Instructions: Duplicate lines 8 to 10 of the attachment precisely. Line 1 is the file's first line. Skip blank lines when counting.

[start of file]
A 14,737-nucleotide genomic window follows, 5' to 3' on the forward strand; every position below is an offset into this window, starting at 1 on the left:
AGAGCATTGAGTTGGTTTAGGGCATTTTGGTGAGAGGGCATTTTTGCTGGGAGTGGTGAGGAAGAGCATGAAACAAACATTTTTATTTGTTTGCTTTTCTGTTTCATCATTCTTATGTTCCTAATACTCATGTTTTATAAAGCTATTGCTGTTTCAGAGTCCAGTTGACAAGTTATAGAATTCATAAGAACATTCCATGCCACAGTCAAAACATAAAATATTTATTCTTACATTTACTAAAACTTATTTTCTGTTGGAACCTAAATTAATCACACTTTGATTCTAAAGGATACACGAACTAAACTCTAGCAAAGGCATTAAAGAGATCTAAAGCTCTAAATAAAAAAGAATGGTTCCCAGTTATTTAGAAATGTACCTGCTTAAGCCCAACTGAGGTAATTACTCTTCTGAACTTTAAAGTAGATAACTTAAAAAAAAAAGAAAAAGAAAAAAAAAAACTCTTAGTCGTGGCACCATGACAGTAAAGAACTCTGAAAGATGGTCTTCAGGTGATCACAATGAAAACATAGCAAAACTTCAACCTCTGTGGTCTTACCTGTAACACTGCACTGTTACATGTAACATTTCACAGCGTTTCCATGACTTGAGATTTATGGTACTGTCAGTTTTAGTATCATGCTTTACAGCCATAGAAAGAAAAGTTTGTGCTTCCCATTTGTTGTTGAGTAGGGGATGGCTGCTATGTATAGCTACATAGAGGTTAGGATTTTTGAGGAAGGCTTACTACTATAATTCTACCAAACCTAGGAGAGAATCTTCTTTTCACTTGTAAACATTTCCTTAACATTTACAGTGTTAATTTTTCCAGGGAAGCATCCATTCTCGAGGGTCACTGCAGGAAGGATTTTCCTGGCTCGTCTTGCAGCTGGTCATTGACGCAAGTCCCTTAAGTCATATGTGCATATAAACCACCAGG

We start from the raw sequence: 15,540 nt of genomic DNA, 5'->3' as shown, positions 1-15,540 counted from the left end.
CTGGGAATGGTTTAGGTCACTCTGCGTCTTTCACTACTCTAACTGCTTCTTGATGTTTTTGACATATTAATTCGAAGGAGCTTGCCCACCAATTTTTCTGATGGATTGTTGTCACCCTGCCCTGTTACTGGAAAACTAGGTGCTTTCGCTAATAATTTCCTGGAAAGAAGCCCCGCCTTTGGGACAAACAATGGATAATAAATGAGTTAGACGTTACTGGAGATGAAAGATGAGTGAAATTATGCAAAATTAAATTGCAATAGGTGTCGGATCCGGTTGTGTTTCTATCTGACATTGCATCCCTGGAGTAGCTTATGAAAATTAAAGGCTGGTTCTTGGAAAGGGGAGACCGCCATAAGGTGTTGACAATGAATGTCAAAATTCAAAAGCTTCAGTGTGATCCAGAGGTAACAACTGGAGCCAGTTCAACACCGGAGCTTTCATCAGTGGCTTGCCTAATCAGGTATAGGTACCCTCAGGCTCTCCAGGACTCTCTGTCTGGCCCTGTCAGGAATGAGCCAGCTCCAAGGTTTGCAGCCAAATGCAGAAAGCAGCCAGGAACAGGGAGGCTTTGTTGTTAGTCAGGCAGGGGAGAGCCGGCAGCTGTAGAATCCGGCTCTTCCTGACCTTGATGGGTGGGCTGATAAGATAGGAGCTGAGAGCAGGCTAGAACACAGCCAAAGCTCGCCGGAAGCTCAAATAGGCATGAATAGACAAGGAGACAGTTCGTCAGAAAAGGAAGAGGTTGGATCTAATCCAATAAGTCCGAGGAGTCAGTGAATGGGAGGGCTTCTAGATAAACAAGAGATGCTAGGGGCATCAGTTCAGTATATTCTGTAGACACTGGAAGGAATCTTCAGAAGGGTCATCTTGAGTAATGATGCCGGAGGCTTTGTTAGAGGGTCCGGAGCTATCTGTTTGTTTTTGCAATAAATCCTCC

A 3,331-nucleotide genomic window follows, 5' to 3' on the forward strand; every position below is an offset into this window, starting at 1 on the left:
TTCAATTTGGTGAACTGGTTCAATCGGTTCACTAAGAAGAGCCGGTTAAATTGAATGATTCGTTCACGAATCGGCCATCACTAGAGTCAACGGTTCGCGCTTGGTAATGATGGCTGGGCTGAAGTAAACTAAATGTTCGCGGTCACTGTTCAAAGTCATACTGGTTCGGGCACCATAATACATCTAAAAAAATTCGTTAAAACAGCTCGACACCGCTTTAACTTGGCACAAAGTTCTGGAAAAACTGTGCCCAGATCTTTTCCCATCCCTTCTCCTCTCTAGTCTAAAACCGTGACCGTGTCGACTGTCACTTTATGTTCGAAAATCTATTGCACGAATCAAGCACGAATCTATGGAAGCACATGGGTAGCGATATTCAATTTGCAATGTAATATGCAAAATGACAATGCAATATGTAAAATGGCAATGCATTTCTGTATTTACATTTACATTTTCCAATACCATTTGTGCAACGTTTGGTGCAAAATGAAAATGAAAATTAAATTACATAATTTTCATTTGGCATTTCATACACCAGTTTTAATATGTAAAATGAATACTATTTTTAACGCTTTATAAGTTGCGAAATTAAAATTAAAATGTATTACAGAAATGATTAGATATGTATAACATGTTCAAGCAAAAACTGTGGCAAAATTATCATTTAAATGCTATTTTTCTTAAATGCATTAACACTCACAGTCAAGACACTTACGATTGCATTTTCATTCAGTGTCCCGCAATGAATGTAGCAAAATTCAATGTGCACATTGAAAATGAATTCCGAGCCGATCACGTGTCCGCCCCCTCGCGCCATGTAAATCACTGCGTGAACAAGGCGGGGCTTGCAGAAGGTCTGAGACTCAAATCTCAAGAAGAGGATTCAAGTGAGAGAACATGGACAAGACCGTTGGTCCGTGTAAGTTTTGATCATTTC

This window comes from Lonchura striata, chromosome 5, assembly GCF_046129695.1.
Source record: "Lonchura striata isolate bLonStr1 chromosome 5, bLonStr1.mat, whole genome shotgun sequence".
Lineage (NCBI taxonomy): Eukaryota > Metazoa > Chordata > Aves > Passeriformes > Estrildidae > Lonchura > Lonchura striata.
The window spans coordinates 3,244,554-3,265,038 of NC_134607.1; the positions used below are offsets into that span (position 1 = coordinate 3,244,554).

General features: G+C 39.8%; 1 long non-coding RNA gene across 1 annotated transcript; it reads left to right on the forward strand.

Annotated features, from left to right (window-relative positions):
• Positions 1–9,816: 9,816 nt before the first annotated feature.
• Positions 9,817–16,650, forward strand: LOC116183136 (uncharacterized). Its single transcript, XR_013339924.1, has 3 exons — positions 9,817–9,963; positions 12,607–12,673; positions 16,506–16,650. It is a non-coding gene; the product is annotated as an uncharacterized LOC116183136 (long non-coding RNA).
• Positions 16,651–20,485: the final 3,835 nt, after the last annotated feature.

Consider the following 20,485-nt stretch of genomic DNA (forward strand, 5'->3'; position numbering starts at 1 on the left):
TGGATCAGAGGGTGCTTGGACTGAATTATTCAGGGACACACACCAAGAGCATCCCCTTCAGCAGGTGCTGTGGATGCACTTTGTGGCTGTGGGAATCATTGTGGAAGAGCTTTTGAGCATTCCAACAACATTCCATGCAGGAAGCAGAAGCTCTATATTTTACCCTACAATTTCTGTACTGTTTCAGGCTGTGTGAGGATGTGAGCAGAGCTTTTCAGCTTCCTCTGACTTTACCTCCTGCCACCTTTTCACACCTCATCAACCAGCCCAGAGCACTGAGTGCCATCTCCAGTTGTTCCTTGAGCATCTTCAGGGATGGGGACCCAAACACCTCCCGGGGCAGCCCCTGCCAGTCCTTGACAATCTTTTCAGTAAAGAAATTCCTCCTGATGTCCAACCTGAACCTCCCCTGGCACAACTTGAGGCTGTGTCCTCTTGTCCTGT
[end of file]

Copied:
Source record: "Lonchura striata isolate bLonStr1 chromosome 5, bLonStr1.mat, whole genome shotgun sequence".
Lineage (NCBI taxonomy): Eukaryota > Metazoa > Chordata > Aves > Passeriformes > Estrildidae > Lonchura > Lonchura striata.
The window spans coordinates 3,244,554-3,265,038 of NC_134607.1; the positions used below are offsets into that span (position 1 = coordinate 3,244,554).